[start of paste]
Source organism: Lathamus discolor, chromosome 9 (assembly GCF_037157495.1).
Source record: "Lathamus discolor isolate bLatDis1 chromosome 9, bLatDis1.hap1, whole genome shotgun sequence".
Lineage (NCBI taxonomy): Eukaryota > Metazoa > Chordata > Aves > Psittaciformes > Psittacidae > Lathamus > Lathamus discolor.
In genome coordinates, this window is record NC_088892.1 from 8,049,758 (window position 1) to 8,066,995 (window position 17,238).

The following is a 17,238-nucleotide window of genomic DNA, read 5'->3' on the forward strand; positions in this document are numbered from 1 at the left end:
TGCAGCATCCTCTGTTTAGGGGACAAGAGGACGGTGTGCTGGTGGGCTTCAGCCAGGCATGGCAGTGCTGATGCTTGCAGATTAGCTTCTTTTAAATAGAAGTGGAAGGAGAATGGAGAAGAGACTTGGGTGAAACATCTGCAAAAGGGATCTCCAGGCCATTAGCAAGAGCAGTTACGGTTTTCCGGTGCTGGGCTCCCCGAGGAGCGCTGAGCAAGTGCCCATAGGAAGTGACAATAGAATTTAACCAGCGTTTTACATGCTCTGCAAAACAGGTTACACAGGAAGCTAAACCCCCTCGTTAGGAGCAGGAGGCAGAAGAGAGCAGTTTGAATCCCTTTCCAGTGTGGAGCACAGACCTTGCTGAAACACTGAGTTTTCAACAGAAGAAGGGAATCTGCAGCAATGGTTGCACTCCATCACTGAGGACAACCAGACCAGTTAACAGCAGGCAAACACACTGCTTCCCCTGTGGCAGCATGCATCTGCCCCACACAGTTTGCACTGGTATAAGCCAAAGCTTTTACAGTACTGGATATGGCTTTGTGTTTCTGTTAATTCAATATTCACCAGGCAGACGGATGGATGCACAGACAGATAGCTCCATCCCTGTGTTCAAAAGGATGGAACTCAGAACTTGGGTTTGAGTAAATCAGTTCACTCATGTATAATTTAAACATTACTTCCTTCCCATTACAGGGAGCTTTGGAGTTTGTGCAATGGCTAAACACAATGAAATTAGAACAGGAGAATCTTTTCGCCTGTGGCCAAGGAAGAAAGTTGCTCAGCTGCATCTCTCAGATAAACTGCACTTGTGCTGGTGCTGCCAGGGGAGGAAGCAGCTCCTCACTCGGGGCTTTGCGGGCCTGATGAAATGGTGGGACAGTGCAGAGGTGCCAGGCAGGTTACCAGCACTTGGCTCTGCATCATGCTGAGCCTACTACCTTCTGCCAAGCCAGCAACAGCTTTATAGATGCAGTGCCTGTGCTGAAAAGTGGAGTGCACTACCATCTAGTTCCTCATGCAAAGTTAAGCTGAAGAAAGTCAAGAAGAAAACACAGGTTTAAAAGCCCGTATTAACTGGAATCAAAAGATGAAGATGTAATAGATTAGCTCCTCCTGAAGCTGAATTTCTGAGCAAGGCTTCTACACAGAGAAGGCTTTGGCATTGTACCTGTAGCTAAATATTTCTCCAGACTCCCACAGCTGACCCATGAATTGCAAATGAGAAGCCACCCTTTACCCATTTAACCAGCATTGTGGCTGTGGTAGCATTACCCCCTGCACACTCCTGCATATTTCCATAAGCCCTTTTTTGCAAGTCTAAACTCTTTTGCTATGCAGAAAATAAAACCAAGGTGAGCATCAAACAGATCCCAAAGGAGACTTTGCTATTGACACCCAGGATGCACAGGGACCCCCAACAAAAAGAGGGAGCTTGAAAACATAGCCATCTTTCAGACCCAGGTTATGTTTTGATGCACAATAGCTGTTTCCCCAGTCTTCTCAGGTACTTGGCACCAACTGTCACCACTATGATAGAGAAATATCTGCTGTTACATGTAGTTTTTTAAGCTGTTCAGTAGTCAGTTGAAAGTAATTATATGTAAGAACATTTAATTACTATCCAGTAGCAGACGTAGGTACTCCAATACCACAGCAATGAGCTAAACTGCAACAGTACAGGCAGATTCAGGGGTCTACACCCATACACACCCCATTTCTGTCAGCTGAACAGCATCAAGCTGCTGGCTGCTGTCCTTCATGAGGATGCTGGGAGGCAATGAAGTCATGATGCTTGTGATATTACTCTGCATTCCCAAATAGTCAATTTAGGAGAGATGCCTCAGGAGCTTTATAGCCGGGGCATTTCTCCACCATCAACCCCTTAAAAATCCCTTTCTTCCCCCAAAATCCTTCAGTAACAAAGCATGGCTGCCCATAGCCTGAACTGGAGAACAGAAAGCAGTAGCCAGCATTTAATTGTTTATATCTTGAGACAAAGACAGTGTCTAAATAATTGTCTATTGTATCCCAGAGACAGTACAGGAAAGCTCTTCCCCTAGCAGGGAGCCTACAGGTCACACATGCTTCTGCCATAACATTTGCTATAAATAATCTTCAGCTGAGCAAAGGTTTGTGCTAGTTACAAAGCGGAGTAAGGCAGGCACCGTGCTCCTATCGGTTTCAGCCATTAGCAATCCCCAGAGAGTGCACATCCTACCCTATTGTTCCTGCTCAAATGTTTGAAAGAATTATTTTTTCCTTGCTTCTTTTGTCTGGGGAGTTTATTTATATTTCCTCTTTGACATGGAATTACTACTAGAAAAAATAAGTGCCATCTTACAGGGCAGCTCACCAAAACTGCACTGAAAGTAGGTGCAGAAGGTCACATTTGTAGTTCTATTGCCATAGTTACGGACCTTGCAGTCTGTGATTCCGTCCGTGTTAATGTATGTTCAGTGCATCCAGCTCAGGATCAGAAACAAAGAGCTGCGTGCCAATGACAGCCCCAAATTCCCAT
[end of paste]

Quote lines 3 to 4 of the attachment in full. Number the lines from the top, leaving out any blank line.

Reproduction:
Lineage (NCBI taxonomy): Eukaryota > Metazoa > Chordata > Aves > Psittaciformes > Psittacidae > Lathamus > Lathamus discolor.
In genome coordinates, this window is record NC_088892.1 from 8,049,758 (window position 1) to 8,066,995 (window position 17,238).